In a dazzlingly original work of nonfiction, the Pulitzer-Prize winning author of The Underground Railroad recreates the exuberance, the chaos, the promise, and the heartbreak of New York. Here is a literary love song that will entrance anyone who has lived in—or spent time—in the greatest of American cities.
A masterful evocation of the city that never sleeps, The Colossus of New York captures the city’s inner and outer landscapes in a series of vignettes, meditations, and personal memories. Colson Whitehead conveys with almost uncanny immediacy the feelings and thoughts of longtime residents and of newcomers who dream of making it their home; of those who have conquered its challenges; and of those who struggle against its cruelties.
Whitehead’s style is as multilayered and multifarious as New York itself: Switching from third person, to first person, to second person, he weaves individual voices into a jazzy musical composition that perfectly reflects the way we experience the city. There is a funny, knowing riff on what it feels like to arrive in New York for the first time; a lyrical meditation on how the city is transformed by an unexpected rain shower; and a wry look at the ferocious battle that is commuting. The plaintive notes of the lonely and dispossessed resound in one passage, while another captures those magical moments when the city seems to be talking directly to you, inviting you to become one with its rhythms.
The Colossus of New York is a remarkable portrait of life in the big city. Ambitious in scope, gemlike in its details, it is at once an unparalleled tribute to New York and the ideal introduction to one of the most exciting writers working today.
Whitehead (The Intuitionist; John Henry Days) lays out a wildly creative view of New York City. To out-of-towners, Gotham is about famous places, but Whitehead's New York is not. It's more about a way of seeing. For example, "No matter how long you have been here, you are a New Yorker the first time you say, That used to be Munsey's, or That used to be the Tic Toc Lounge... when what was there before is more real and solid than what is here now." Whitehead begins with the bus ride into Port Authority, complete with impossibly heavy baggage, bathrooms braved by only the desperate and the seating strategies of experienced bus riders. He cuts to city feelings: the morning's garbage truck noises; the problem of rain; coping with rush hour. When he does write of celebrated places Central Park, Coney Island, the Brooklyn Bridge it's for the role they play in our ritual life: when we go, how we are when we're there and how it feels to leave. Whitehead is a master of the minutiae of the mundane. He takes you to the moment of a subway train leaving without you: could you have made it if you'd left a few seconds earlier? Should you take a taxi? You check the tunnel for the next train, fusing with thoughts of time as new passengers accumulate on the platform. This 13-part lyric symphony is like E.B. White's Here Is New York set to the beat of Ellington or Cage. (On sale Oct. 21)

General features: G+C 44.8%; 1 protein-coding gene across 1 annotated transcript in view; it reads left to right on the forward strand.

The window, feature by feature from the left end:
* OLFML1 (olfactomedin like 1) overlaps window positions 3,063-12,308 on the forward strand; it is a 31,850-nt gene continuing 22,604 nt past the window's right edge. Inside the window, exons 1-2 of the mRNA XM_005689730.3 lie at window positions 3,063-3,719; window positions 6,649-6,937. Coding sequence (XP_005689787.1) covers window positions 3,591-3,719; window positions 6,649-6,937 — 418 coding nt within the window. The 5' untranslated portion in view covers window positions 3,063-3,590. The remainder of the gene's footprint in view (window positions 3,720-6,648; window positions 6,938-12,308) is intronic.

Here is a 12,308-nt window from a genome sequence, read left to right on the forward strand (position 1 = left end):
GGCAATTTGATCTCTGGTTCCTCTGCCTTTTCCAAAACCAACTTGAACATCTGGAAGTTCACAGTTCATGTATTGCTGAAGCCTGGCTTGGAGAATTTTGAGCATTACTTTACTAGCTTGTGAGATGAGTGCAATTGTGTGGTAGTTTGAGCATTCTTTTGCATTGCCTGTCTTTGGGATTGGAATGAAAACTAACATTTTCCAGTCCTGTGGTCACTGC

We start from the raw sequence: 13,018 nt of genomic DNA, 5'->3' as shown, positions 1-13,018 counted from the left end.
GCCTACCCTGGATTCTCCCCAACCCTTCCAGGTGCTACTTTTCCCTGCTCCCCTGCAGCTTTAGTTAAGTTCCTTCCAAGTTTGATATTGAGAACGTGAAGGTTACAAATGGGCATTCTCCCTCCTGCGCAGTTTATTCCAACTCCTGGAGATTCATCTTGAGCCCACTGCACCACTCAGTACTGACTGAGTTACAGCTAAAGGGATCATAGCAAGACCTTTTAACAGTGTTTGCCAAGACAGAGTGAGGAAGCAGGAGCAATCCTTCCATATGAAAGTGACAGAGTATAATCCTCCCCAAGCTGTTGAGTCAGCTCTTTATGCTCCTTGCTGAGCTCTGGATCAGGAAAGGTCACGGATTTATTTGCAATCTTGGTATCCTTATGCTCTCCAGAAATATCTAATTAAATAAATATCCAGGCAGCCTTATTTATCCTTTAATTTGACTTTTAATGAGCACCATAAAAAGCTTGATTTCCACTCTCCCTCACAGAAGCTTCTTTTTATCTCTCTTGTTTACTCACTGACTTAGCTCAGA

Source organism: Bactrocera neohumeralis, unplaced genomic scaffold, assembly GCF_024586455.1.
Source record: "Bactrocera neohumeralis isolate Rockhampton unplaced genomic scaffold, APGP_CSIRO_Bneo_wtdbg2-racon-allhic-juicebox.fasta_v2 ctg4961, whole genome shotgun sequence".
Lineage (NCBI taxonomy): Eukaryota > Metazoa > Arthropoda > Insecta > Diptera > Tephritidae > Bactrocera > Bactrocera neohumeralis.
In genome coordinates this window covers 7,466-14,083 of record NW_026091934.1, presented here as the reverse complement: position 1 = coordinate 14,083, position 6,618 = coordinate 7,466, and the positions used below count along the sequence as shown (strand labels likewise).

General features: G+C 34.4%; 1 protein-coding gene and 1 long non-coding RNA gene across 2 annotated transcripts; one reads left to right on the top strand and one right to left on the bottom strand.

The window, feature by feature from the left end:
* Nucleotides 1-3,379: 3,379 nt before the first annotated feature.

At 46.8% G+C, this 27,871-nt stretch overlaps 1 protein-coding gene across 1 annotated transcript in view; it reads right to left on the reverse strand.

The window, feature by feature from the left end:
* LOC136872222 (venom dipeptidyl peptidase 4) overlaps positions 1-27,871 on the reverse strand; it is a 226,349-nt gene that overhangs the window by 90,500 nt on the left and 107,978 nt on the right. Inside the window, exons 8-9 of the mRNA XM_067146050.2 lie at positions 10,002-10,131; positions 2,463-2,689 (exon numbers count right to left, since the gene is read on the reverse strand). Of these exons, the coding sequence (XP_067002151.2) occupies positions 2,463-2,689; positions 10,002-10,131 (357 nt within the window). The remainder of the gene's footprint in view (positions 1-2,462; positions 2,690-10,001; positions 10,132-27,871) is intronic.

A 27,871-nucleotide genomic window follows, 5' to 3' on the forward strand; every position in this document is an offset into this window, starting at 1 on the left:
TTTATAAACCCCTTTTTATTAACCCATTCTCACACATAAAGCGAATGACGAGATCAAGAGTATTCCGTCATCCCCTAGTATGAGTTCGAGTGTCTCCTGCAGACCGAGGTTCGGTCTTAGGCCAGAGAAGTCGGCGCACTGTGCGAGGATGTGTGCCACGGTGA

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Native New Yorker Wit
As I read this book, it made me laugh because things about New York are written and described in a way that you would never think but is totally understandable and makes sense! If you're a native New Yorker, you automatically get it!